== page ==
Hedge funds and bank prop desks were selling short-term volatility last week across all currency pairs, driving short-term implied volatility levels to historic lows.
One-year euro/U.S. dollar implied volatility hit a five-year low Tuesday of 8.58% and other currency pairs were at similar lows. Anticipation of several weeks without economic data releases and upcoming public holidays prompted shorting out to the end of August.
"Hedge funds don't want to carry any long option positions into the end of summer," said one New York trader. "We haven't seen them putting on any new [short-term] positions, but they've been liquidating long volatility positions in the front end of most curves." At the same time, long-term players were looking to pick up volatility across pairs around three months and out.
The most popular trades were one-year euro/dollar at-the-money straddles and euro calls with strikes around USD1.385, traders said. EUR/USD spot was relatively unchanged at USD1.285 Wednesday from the week before. One-year EUR/USD implied volatility traded at 8.58% Tuesday from 8.75% the week before, and one-month implied vol closed at 7.35% Tuesday from 7.6% August 9. Cable saw slightly bigger moves and traders reported similar positions but less volume.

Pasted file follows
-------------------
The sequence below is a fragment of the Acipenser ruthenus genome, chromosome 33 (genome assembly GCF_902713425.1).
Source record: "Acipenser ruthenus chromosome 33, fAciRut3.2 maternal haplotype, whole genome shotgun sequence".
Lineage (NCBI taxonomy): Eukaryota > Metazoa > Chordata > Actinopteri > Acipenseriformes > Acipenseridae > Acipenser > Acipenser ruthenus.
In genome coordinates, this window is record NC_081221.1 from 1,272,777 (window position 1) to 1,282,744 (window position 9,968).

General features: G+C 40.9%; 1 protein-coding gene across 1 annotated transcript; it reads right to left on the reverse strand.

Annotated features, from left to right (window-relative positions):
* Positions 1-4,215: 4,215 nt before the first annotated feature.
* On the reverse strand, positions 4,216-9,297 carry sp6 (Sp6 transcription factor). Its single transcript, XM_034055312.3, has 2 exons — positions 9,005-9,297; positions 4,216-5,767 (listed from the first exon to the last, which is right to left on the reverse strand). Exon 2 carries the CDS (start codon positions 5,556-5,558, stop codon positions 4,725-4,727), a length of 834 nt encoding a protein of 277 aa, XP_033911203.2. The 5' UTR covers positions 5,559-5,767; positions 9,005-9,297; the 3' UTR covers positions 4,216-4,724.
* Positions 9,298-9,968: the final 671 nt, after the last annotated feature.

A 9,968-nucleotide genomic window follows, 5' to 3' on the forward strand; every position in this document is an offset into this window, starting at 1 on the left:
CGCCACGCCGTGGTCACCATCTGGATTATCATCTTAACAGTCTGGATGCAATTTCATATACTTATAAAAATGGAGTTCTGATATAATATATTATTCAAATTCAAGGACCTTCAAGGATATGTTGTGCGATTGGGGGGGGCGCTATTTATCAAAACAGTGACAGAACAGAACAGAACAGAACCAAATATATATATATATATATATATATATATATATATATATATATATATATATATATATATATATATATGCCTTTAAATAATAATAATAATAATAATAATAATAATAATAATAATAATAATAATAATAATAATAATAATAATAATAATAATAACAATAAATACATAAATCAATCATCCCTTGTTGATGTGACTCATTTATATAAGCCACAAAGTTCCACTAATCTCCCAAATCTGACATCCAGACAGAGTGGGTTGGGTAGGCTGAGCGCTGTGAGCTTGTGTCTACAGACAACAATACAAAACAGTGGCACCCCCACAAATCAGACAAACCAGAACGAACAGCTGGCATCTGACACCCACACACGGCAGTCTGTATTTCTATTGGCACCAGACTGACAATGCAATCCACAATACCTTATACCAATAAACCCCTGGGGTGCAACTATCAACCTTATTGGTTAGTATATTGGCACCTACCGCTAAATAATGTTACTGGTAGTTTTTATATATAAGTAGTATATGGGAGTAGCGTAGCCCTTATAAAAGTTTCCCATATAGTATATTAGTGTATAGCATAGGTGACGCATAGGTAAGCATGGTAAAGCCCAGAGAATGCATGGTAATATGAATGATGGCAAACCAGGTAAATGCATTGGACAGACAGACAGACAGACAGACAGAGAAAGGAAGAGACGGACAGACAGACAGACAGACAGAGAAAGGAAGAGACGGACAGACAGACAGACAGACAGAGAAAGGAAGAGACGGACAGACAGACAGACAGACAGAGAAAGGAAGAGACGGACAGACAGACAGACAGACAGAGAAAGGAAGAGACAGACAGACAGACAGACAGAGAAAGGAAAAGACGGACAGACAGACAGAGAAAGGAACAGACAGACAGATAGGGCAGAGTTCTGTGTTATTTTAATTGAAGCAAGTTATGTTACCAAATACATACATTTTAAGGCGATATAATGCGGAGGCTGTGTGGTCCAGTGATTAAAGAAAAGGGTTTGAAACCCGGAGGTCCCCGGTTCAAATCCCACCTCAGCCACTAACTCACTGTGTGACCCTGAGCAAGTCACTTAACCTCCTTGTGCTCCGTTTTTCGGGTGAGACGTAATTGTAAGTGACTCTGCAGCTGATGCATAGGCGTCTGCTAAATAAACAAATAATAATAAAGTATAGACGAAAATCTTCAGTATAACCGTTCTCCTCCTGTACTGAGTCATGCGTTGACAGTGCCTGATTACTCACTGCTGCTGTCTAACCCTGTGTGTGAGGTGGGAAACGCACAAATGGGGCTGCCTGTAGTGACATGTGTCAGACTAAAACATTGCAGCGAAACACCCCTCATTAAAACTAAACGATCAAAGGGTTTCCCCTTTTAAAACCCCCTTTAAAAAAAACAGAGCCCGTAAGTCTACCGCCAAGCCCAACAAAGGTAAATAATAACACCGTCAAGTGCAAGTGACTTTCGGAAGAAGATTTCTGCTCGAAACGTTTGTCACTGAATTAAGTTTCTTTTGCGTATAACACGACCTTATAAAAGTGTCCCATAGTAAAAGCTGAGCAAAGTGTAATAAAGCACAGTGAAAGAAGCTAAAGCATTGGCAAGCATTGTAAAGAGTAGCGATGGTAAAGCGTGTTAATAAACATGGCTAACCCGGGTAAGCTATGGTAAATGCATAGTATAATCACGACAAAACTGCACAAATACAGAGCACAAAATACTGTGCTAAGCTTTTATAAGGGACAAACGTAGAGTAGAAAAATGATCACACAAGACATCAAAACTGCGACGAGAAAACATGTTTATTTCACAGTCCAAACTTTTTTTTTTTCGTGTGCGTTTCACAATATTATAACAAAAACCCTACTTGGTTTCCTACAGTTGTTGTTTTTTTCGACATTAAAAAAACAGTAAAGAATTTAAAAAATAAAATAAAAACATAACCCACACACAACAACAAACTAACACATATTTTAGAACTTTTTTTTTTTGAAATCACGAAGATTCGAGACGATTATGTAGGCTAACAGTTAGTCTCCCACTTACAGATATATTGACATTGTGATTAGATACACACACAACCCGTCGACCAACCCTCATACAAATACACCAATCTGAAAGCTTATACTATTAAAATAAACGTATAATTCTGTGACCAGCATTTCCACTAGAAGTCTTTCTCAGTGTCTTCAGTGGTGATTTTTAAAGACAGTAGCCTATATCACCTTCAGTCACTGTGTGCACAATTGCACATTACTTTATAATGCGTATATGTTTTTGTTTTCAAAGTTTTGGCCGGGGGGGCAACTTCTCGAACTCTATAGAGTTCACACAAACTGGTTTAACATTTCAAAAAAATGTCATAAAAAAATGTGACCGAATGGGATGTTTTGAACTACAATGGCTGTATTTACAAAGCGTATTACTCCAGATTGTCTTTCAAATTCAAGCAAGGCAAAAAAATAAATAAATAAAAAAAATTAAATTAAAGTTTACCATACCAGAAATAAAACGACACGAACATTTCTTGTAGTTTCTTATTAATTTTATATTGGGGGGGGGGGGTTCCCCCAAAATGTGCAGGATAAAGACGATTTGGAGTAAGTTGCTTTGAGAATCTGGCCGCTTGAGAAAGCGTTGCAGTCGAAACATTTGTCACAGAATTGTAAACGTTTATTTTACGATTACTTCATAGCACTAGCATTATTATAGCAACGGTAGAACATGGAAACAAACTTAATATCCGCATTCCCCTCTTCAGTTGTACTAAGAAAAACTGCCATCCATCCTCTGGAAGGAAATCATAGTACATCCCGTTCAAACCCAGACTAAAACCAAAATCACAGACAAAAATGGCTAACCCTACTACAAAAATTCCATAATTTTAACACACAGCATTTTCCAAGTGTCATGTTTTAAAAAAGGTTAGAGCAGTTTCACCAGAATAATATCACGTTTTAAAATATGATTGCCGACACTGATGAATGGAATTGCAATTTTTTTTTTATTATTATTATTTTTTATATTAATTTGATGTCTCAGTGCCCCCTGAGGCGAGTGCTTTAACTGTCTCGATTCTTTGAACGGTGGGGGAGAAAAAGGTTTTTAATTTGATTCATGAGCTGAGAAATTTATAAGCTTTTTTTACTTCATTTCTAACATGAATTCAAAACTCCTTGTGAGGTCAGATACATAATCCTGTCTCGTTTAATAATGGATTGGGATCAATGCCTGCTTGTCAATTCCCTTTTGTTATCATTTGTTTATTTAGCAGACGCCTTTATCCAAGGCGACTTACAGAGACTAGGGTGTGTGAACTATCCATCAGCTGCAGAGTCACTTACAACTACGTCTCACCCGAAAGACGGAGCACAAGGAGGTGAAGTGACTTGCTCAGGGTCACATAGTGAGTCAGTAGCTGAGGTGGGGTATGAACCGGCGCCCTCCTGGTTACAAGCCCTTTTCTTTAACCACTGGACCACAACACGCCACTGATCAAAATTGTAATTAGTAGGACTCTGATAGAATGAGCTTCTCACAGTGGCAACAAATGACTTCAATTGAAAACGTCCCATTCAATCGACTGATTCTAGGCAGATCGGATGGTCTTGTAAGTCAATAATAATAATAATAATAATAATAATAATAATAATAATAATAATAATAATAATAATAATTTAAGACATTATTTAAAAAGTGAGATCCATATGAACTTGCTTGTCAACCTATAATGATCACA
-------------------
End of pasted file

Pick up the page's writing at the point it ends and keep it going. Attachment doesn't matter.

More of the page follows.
BNP Paribas's three-month weighted average fx volatility index of all major currency pairs traded near two-year lows at 7.96%. Naomi Fink, currency strategist in New York, said implied volatilities normally trough in August and uncertainty about macro-economic factors like monetary policy and the U.S. housing market compounded this year's vol crunch.